Microchip hack 'absolutely' a worry

Having recently cracked an Infineon chip with Trust Platform Module, security researcher raises alert about microchip's widespread use and vulnerability.
Written by Vivian Yeo, Contributor

A security researcher who highlighted at the Black Hat DC Conference 2010 last week that he had cracked an Infineon microchip, is warning customers that they should be "absolutely" worried.

Christopher Tarnovsky, principal engineer and owner of Flylogic Engineering, told ZDNet Asia that the chip is "one of the most popular" and used in a myriad devices including the latest e-passports.

Citing InformationWeek, Tarnovsky added that the U.K. government also certified Infineon's chips for use in classified devices.

In his presentation at the annual hacker event, Tarnovsky detailed his exploit of the Infineon SLE 66 CL PE, a chip widely used in computers, gaming systems, identity cards and other electronics, according to a report in Dark Reading.

The researcher said he was able to bypass the security defenses of the chip and gain access to data such as encryption keys and unique manufacturing information. With the data, counterfeit systems are possible, he pointed out.

The Infineon chip is based on the Trusted Computing Group's (TCG) Trusted Platform Module and had been certified in December 2009 by the Group. In response to Tarnovsky's claims, TCG said the feat "would be exceedingly difficult" to achieve in a real-world context.

The organization explained in a blog post that TPM was designed to be a robust defense against complex software-based attacks. In contrast, the "attack, unlike a software attack, requires the physical possession of the PC".

TCG noted that "it was conducted by someone with extensive skills in reverse engineering, intricate knowledge of semiconductors and access to specialized equipment. Few individuals in a real-world setting could replicate this attack.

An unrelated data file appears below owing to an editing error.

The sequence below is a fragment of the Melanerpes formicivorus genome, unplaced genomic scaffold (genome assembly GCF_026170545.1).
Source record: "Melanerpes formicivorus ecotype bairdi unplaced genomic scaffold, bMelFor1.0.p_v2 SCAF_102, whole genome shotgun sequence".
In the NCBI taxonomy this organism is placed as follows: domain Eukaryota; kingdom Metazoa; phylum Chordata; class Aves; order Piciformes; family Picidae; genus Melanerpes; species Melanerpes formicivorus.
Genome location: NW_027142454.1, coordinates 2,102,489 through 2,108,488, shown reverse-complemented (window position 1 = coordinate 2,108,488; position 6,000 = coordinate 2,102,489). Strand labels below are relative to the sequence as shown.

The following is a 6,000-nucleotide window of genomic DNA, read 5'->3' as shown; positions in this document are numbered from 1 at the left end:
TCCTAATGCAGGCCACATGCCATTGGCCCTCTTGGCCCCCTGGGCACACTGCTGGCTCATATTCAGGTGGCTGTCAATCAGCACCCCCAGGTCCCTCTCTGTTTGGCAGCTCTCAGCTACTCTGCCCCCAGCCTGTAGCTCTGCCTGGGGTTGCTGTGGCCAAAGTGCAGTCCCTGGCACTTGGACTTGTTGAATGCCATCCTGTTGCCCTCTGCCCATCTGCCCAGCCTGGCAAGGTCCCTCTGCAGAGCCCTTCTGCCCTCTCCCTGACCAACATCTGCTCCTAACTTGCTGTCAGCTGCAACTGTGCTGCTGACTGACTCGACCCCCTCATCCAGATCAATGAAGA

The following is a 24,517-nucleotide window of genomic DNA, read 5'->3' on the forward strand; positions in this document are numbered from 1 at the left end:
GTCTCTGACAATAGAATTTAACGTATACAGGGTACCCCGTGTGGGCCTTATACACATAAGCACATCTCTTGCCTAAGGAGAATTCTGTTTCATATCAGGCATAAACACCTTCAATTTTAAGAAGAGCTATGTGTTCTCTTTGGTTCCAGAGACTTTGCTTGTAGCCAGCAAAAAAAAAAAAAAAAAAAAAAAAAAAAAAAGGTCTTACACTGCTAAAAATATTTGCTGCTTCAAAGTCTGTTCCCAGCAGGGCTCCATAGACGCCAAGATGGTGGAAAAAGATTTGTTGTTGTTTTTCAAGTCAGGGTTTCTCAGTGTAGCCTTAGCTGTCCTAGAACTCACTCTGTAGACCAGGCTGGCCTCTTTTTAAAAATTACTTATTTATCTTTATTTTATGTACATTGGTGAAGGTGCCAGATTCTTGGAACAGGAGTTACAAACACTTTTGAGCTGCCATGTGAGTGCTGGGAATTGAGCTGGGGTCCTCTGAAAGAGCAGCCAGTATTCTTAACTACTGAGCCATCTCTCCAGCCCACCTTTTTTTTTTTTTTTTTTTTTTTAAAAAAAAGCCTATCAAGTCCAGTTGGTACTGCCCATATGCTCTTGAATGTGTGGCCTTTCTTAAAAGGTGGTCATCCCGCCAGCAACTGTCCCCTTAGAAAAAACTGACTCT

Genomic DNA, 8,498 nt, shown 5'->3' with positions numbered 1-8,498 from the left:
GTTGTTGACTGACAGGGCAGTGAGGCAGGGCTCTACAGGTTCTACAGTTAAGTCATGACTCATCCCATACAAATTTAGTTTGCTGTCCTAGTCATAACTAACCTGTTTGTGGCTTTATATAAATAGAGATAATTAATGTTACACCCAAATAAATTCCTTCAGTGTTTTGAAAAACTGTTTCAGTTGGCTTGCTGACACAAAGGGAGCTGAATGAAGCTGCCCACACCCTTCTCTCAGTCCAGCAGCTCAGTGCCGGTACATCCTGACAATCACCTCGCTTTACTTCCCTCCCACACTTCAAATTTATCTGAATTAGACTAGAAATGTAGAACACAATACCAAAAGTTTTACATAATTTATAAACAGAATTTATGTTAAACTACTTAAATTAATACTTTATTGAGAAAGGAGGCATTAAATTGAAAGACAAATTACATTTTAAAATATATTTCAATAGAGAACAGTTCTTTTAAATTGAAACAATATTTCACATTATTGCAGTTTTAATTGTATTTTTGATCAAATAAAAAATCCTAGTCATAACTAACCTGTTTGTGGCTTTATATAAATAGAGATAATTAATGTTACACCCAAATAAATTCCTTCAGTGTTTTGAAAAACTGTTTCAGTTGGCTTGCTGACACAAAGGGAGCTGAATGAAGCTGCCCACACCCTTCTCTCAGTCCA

"Breaking a single TPM in this manner grants access to one machine--a one-time hack that would need to be physically replicated for every machine, offering no further advantage in accessing the rest of the 300 million TPM chips on PCs around the world".

Tom Halfhill, senior analyst at In-Stat, concurred. "How likely is it that a criminal would spend nine months cracking the chip, and then make a counterfeit chip?

"Counterfeiting would cost millions of dollars, and take at least a year or two even for a skilled engineering team," he pointed out. "Seems like there are other criminal enterprises more rewarding than this."

The effort took Tarnovsky between six and nine months, but he clarified in an e-mail to ZDNet Asia that most of the time was spent learning to use the equipment involved and not actually writing the code.

His success with cracking the Infineon chip, he added, should put other vendors on alert.

"Infineon is stronger than their other popular counterparts--Atmel, NXP [and STMicro]," he said. "A demonstration of a successful attack against the Infineon SLE 66 PE family will send a message home to the other manufacturers as well."

Tarnovsky said Infineon had included him in an e-mail announcement sent to customers last Friday, but he did not disclose the content of the message.

Industry reaction
Mathias Wagner, head of crypto and security and a fellow at NXP Semiconductors, said the company is "permanently monitoring academic research and latest attack scenarios related to the security of microchips". Based on such findings, its team of experts on tamper resistance regularly challenges the security and protection of its current chip portfolio.

NXP has the policy of having independent third parties validate the security of its chips, he added in an e-mail. "This approach comprises certification according to Common Criteria by the German Federal Office for Information Security and security reviews from universities.

"Additionally, NXP works regularly with laboratories and security experts to review and challenge certain security and protection aspects of its products," he explained.

Microsoft, responding to e-mail queries from ZDNet Asia, also confirmed that Infineon's chip security technology is used in its Xbox 360. The game system was cited by Tarnovsky as one of the products that could be affected by the hack.

According to a spokesman from the Singapore Xbox team: "Microsoft uses security measures, including security technology in the Infineon chips, in the Xbox 360 in order to protect the quality and security of the gameplay experiences of our users.

"Unauthorized accessories that circumvent security protocols are not certified to meet our safety and compliance standards, and can be used to cheat on Xbox LIVE. Microsoft supports a rich ecosystem of licensed third-party accessories that meet our quality and security standards."

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